Burning Down the House

Bulwinkleland, California

5333 Manila St., Oakland, California, 1975 - 1991

All call and response captions actually occurred during

the sixteen years The Thrilla on Manila existed.

Thanks to my x wife for allowing me the freedom to

create the Thrilla on Manila. What else could he do?

Pain, dears, is frequently invisible. We all wear a mask.


"Have you ever been to Burning Man?"

I am the Burning Man.

"If you didn't want to be on television then why did you do this?"

Asked by a television reporter, a local talking head , who wanted

to plaster my private world on the destroyer of all worlds, TV.

'Where did you find the time to do all of this?'

You'd be surprised what you have time for if you don't watch television.

"What's with the flag?"Asked by my dear old artist friend, Brian Edmonds.

The flag reminds me that I get to do what I want to do. Its pretty

and it waves to me when the wind blows.

"Where did you find all of this?"

I found it on sale up at Payless.

"Is there any left?"

No. I bought it all.

"Are you a Folk Artist?"

Am I a Folk?

"Do you own your own house?"

No. My landlord lives in Oregon and he has never seen this.But I keep paying him every month.

"Have you been to school?"

Why? Does it look like I have?

"You should show your work."

I do. Anybody can see it. Right here.

"What does the City think of this?"

I don't know. I never ask them what they think. I am not sure a City can think.

"What is the rough brown finish on everything?"

Plastic. A special brown plastic.

(It never stopped surprising me how few people knew what rust was).

"Why do you have a flag?"

It's pretty and when the wind blows it waves to me.

"Do you have any children?"

I did to but they all died playing in the sharp, rusty steel. Sad.

"Do you really get your mail here in this pipe?"

Yes. Thats why I put it here.

"Where do you find all your scrap?"

There is no scrap. I am a welder. Welders don't know from scrap.

"What do the neighbors think of you?"

What do I think of my neighbors?

"Why is everything welded together?"

Because if it wasn't, people'd steal it. Now it is too big to steal.

"You should go to Santa Fe!"

No, you should go to Santa Fe.

"I am surprised to hear that you are married."

So am I. It was not my idea.

"Small children would love this."

No they wouldn't. They'd hate it.

"You should be commended for being clean at least."

Thank you. You are so kind.

"I peeked into your bedroom window once to see who you were."

Who was I?

"Where do you get your ideas from?"

The World Book. There are a lot of ideas in there.

"You will be very famous someday."

I hope not. Why must you curse me?

"Did you have to get a permit for this?"

For what? Did you get one?

"Did you have a happy childhood?"

One day when I was eleven years old. I still remember what that felt like. Happiness. I have never felt that again.

mb at eleven years old. Happy.

"Do you have a job?"

I work in a bank all day and at night I tend bar and put this up when everyone is asleep.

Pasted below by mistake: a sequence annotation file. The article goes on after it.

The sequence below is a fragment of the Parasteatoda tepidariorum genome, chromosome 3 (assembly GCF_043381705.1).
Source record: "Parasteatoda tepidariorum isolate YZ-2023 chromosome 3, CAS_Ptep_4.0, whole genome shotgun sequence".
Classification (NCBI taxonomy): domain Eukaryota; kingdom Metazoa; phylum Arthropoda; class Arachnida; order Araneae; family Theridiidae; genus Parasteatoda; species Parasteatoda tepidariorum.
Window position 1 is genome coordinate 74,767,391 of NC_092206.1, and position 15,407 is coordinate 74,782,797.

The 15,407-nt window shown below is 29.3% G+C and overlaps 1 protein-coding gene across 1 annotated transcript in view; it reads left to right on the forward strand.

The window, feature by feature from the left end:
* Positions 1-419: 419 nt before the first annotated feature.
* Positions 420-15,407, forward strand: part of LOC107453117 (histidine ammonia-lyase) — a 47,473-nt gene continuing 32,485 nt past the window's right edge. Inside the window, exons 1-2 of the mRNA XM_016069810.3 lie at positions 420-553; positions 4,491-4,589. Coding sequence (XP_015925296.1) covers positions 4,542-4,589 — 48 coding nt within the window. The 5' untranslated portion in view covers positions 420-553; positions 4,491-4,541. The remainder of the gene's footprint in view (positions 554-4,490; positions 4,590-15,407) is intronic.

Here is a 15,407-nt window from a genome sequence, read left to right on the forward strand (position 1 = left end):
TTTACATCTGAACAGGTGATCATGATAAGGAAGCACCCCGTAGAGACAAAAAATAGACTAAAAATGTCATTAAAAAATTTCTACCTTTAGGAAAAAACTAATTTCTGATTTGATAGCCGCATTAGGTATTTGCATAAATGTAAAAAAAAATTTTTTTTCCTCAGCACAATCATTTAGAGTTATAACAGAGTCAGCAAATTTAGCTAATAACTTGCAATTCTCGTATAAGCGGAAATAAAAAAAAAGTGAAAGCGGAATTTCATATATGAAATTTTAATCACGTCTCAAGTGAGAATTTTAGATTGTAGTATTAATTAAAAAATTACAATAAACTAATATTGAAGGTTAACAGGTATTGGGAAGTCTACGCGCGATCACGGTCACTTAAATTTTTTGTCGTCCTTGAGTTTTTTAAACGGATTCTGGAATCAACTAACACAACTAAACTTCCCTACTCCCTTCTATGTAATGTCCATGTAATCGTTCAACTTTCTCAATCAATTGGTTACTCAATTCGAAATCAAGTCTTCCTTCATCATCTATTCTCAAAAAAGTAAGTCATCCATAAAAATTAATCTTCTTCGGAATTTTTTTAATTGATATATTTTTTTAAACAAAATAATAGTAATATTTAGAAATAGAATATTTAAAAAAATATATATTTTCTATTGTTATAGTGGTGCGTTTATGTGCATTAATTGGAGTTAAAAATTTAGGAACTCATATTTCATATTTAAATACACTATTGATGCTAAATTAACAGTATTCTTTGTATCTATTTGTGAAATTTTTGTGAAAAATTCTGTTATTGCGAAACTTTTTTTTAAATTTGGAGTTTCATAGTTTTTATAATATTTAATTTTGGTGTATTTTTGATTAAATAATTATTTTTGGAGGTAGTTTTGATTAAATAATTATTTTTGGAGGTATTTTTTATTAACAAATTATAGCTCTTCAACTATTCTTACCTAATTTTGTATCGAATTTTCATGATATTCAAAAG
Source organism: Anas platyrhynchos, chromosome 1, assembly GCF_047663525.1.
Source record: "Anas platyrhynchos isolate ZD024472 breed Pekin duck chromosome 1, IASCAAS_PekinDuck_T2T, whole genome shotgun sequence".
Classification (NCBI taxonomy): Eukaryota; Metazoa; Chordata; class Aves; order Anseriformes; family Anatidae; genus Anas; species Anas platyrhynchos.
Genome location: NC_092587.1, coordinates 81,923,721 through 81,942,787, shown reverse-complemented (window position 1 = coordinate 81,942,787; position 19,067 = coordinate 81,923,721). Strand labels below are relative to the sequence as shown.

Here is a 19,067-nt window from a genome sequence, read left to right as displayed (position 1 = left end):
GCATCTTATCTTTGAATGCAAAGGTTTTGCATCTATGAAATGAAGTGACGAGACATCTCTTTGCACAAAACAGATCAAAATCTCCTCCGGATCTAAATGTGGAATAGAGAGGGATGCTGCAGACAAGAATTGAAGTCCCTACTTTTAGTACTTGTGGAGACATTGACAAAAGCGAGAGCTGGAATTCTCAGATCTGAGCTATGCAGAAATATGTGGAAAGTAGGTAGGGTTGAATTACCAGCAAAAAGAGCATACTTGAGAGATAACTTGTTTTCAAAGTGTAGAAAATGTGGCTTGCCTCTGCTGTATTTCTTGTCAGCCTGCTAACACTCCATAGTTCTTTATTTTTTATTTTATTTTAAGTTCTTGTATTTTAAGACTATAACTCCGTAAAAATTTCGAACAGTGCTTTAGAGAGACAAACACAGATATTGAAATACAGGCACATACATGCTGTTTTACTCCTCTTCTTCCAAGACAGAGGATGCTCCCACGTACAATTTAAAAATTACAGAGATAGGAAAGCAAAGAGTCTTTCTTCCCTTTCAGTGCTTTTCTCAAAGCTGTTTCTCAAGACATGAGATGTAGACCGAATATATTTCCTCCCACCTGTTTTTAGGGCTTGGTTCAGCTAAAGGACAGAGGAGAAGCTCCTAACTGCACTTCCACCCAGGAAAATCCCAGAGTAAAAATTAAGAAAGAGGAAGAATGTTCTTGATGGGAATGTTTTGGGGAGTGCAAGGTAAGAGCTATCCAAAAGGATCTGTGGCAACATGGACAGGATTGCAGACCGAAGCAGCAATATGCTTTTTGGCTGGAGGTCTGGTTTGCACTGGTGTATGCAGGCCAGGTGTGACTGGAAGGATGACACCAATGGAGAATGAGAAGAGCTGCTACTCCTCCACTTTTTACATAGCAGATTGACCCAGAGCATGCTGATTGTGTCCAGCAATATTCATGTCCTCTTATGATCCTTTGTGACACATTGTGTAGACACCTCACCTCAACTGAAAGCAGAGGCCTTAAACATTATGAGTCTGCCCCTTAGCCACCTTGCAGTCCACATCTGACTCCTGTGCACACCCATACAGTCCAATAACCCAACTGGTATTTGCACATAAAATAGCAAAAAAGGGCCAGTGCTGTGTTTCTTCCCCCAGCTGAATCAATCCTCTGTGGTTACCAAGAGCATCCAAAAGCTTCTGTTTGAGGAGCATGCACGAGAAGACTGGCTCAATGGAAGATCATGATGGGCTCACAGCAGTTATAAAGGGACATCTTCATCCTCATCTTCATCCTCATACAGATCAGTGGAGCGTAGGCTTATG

"Where do you get all this stuff?"

Mexico. A little village in Mexico. Baha, Mexico. Near the sea. A little old Mexican guy makes it for me.

"Were you ever trained to be a real artist?"

Yes, but I forgot how to.

"Do you ever go to museums?"

No, I am my own museum.

"What does the inside of your house look like?"

Just like the outside except that it's painted. Like Technicolor.

"Do you sell your work?"

No. I already have a good job.

"What's with the ships?"

That's what I do. I built ships and now I fix broken ones.

"What will you do if you have to move?"

Cut it down and move. Sell it for scrap.

"Will they let you do that? Can I have some?"

No, and you can't. They don't want you to have any.

"Even though it is rusty it is still inspired."

Thank you. That is nice of you to think so. I will write that down somewhere.

"Can you fix anything, Mr. Bulwinkle?"

Anything but a broken heart, Jonathan. I can't fix that.

"Is Bulwinkle your real name?"

Yes. My great-grandfather made it up. He was very creative.

"What are you making now?"

I don't know. Nothing I hope.

"Why are you taking it down?"

The roof is starting to leak and so is my life.

"Why are you taking it down?"

I want to and nobody told me not to.

"How can you take it down."

Easy. Watch me. I'm good at it.

"Did the city make you take it down?"

The city didn't tell me to make it. They didn't tell me to remove it either. Some things, like life itself, are some day better off over.

"Is there anything you are sorry for?"

My only real regret is that I didn't start out as a welder working for Boeing Aircraft. Aluminum is much lighter.

Back to Normal on Manila Street in The Rockridge. 1991

She got the house. I got the trailer.

The End

Mark Bulwinkle, 1982, Oakland, California.

"I tell you, we are here on earth to just to fart around,

and don't let anybody tell you different." - Kurt Vonnegut

Many thanks to Bob Barton who kindly loaned me these snapshots he took of The Thrilla on Manila so many years ago. They are the only pictures I have of that gone world. For fifteen years I constructed this monument to my own obstinacy so that it might live in the memories of others and the memory of its creator, whomever he may have been. No one made him create it and no one demanded that he destroy it. He sought no one's opinion, accepted no one's advice, and requested no adulation. For inspiration his scources were only himself and his own experiences. He wished it to live only in the memories of those who experienced it and loved it for what it was and simply to be one thing real that happened in their lives and in his own. In this sense, he considered it a successful work of art which needed nothing else to define or frame it but itself. L'chaim. 2021

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